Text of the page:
Thursday, October 29, 2009

CVGS Program on "Genealogy Vacations"

Some guy named Randy Seaver presented "Genealogy Vacations" to 30 attendees at the Chula Vista Genealogical Society meeting on Wednesday. The talk started with a review of what a National Lampoon's Genealogy Vacation movie might look like - the Griswolds take off for Salt Lake City with the kids and grandma, but not her dog. Mr. G. finds generations of ancestors at the Family History Library, and the rest of the family is really bored at the motel ... but Mr. G. insists on a side trip to Phoenix AZ where grandma keels over and dies when Mr. G. discovers, and then tells her, that her mother was they bury grandma right there in Phoenix. Mrs. G. runs off with the solemnly dapper funeral home director, the kids take off for a bus tour to Disneyland, and Mr. G. spends extra days at the state archives.

And can't you just hear the complaint from the bored teenager - "We spent two days in Phoenix and all I got was this lousy gravestone rubbing - not even a T-shirt."

Randy's program was really in two parts - first, how to succeed in taking genealogy vacations - where and when to go, what to do when you get there, be sure to check repository hours and access rules, figure out what unique resources they may have, etc. Family reunions and special family history trips were addressed, as were technology tools and using the Internet to plan the ideal genealogy vacation.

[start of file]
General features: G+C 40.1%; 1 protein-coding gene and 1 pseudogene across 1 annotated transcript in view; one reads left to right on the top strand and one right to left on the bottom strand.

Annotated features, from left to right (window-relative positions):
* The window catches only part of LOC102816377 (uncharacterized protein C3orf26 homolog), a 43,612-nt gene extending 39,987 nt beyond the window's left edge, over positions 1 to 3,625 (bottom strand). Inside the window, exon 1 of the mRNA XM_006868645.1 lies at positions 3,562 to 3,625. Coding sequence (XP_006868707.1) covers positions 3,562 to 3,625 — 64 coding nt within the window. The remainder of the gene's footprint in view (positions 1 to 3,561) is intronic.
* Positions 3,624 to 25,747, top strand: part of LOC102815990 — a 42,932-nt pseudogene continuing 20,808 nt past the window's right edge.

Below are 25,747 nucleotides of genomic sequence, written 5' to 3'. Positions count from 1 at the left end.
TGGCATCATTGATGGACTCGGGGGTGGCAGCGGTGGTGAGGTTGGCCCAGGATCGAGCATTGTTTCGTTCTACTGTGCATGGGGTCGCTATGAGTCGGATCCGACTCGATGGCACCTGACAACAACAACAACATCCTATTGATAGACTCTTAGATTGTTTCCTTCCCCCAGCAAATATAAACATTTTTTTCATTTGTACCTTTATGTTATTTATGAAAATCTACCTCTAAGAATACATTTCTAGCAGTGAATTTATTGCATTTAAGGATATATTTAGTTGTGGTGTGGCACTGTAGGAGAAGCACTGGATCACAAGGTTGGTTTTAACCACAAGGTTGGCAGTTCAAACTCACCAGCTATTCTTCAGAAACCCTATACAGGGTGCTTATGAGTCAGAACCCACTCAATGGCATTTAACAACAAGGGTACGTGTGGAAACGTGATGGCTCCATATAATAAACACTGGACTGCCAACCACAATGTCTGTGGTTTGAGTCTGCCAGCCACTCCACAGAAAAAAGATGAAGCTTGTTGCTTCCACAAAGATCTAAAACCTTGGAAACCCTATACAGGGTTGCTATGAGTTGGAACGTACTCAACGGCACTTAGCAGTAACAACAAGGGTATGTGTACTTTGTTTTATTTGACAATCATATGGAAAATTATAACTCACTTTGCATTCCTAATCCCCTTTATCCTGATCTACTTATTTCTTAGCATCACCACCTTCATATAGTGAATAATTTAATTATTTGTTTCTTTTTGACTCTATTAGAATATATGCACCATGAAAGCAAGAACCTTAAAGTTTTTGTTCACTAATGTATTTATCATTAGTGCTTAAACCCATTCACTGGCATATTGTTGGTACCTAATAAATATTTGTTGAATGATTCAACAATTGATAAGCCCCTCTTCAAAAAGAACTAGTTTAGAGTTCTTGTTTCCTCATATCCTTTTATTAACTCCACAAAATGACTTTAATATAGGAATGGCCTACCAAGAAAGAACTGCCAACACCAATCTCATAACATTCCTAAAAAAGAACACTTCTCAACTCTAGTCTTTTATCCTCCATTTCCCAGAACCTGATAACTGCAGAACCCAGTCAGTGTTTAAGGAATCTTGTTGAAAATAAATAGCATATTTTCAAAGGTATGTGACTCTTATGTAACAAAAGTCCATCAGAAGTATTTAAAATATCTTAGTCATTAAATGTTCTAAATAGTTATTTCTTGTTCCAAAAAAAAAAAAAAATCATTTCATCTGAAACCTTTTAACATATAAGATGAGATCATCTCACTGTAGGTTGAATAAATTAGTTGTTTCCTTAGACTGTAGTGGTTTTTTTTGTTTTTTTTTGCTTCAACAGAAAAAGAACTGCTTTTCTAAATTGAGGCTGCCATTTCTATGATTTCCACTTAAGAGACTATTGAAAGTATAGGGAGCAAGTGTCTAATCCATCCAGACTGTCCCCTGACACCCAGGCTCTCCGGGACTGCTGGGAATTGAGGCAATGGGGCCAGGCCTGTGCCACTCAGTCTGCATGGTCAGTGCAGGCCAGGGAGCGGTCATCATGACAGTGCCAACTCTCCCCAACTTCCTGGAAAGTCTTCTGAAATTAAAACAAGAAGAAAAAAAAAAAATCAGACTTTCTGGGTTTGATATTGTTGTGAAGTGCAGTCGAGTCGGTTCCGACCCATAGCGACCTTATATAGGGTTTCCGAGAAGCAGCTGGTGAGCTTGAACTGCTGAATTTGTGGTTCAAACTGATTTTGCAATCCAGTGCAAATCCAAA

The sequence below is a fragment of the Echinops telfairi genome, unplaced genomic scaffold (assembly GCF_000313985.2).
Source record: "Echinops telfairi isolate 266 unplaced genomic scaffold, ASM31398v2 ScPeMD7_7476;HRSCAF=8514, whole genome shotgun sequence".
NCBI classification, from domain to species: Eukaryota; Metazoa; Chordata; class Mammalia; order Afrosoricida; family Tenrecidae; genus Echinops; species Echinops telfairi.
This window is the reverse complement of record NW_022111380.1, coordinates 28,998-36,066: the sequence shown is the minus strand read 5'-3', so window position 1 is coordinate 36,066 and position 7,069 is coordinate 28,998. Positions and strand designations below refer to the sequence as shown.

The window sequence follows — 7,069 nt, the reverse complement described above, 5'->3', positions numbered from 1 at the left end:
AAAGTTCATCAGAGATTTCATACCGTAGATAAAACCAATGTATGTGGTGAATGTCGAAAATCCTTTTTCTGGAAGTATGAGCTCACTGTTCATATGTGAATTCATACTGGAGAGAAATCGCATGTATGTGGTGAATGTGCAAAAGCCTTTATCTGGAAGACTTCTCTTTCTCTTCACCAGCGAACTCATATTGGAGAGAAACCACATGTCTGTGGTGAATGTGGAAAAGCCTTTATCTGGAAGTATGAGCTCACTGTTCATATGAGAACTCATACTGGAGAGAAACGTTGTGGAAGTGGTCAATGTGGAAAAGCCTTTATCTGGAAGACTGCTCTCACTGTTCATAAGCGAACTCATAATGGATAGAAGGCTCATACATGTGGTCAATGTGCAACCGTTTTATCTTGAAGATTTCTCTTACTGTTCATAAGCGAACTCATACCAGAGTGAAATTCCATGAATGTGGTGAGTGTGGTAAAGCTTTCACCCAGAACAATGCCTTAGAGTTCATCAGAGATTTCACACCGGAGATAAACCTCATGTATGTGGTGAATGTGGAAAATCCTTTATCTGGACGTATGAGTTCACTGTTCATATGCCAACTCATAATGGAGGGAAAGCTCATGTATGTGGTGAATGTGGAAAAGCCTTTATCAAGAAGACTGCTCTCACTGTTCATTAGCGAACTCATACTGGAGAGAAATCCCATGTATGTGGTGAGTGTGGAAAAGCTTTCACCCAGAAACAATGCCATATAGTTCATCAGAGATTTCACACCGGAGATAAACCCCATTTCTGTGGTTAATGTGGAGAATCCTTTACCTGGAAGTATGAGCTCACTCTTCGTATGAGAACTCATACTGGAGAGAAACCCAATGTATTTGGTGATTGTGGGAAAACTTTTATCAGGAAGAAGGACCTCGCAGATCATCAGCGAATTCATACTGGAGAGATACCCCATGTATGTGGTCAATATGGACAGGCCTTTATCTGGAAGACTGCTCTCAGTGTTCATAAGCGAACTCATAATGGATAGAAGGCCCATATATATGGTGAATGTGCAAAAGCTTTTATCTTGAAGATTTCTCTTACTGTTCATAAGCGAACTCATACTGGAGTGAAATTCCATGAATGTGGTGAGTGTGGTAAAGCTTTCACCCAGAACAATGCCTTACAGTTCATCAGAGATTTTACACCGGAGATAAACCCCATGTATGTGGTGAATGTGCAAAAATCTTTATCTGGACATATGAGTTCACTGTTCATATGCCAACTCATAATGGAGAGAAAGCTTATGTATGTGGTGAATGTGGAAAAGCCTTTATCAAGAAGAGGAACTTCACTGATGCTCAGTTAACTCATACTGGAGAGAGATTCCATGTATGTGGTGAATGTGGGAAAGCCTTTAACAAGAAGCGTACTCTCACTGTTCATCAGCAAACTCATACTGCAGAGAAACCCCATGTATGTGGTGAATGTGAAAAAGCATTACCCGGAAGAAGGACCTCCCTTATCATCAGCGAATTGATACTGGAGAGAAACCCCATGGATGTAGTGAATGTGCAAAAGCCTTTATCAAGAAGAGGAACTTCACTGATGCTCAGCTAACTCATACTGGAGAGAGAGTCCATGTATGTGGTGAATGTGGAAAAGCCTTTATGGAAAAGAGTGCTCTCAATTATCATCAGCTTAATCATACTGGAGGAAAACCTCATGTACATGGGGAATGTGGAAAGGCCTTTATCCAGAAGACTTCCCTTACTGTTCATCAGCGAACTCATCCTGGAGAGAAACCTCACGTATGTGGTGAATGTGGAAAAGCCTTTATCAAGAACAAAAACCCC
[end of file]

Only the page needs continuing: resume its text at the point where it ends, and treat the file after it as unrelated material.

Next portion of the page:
The second part was pretty much a travelogue from Randy and Linda vacations taken in 1990 to New England, 1993 to England, 1999 to Scandinavia, 2004 to the northeast, 2008 to New York and the TMG cruise, and 2009 to the FGS Conference in Little Rock while visiting friends. He used lots of pictures, itinerary maps, and told many genealogy research stories - most of them with a lesson learned.

The takeaways from the talk include:

* Blend family visits and tourism with genealogy research to keep everybody happy.

* Try to meet as many family members as possible - share information with them, see their pictures and hear their stories.

* Enjoy the historical places, and learn the local history and customs.

* Search for unique records at every repository you can find, because that may be the only place they are located.

* Leave time in the schedule for opportunity to knock and be taken advantage of - find the distant ocusins, go to the cemeteries, research that elusive ancestor, browse the stacks.

* Technology will fail - have backups, chargers and cables.

* Good luck in genealogy research is often the residue of plans made and opportunities taken.

1 comment:

Kathryn Doyle said...

I've heard of that guy - Randy Seaver. Sounds like he gave a great talk! Wish I could have been there. Didn't you take a photo together?